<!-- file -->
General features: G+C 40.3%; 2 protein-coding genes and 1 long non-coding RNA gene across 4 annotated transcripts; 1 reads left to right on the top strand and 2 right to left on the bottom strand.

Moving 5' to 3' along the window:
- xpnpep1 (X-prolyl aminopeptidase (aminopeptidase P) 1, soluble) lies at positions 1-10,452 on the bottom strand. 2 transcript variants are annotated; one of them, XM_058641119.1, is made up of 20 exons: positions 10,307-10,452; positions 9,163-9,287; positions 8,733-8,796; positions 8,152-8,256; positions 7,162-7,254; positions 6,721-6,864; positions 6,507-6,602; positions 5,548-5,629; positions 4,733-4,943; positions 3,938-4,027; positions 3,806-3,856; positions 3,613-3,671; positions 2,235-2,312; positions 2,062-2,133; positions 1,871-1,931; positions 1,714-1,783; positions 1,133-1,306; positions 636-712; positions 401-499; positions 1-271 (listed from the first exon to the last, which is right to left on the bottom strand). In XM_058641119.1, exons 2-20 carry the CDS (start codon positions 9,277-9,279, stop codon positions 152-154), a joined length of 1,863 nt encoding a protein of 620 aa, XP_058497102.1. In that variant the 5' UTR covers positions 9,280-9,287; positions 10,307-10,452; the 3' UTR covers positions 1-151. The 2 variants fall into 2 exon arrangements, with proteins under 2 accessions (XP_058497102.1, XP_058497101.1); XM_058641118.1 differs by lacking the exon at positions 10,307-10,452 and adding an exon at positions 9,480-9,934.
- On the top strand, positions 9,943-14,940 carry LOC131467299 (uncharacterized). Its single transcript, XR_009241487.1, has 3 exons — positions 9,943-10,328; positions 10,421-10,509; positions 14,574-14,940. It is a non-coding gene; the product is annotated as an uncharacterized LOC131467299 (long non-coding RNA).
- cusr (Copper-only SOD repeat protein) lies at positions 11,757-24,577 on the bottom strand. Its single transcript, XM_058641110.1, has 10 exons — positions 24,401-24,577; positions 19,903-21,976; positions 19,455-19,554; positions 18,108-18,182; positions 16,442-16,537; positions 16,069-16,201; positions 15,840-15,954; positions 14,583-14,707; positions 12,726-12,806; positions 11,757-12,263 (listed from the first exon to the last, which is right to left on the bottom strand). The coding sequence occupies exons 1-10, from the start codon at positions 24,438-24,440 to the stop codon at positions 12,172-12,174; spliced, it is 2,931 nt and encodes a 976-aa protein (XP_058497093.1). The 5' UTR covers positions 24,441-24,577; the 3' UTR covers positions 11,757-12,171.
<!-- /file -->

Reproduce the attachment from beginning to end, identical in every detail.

General features: G+C 40.3%; 2 protein-coding genes and 1 long non-coding RNA gene across 4 annotated transcripts; 1 reads left to right on the top strand and 2 right to left on the bottom strand.

Moving 5' to 3' along the window:
- xpnpep1 (X-prolyl aminopeptidase (aminopeptidase P) 1, soluble) lies at positions 1-10,452 on the bottom strand. 2 transcript variants are annotated; one of them, XM_058641119.1, is made up of 20 exons: positions 10,307-10,452; positions 9,163-9,287; positions 8,733-8,796; positions 8,152-8,256; positions 7,162-7,254; positions 6,721-6,864; positions 6,507-6,602; positions 5,548-5,629; positions 4,733-4,943; positions 3,938-4,027; positions 3,806-3,856; positions 3,613-3,671; positions 2,235-2,312; positions 2,062-2,133; positions 1,871-1,931; positions 1,714-1,783; positions 1,133-1,306; positions 636-712; positions 401-499; positions 1-271 (listed from the first exon to the last, which is right to left on the bottom strand). In XM_058641119.1, exons 2-20 carry the CDS (start codon positions 9,277-9,279, stop codon positions 152-154), a joined length of 1,863 nt encoding a protein of 620 aa, XP_058497102.1. In that variant the 5' UTR covers positions 9,280-9,287; positions 10,307-10,452; the 3' UTR covers positions 1-151. The 2 variants fall into 2 exon arrangements, with proteins under 2 accessions (XP_058497102.1, XP_058497101.1); XM_058641118.1 differs by lacking the exon at positions 10,307-10,452 and adding an exon at positions 9,480-9,934.
- On the top strand, positions 9,943-14,940 carry LOC131467299 (uncharacterized). Its single transcript, XR_009241487.1, has 3 exons — positions 9,943-10,328; positions 10,421-10,509; positions 14,574-14,940. It is a non-coding gene; the product is annotated as an uncharacterized LOC131467299 (long non-coding RNA).
- cusr (Copper-only SOD repeat protein) lies at positions 11,757-24,577 on the bottom strand. Its single transcript, XM_058641110.1, has 10 exons — positions 24,401-24,577; positions 19,903-21,976; positions 19,455-19,554; positions 18,108-18,182; positions 16,442-16,537; positions 16,069-16,201; positions 15,840-15,954; positions 14,583-14,707; positions 12,726-12,806; positions 11,757-12,263 (listed from the first exon to the last, which is right to left on the bottom strand). The coding sequence occupies exons 1-10, from the start codon at positions 24,438-24,440 to the stop codon at positions 12,172-12,174; spliced, it is 2,931 nt and encodes a 976-aa protein (XP_058497093.1). The 5' UTR covers positions 24,441-24,577; the 3' UTR covers positions 11,757-12,171.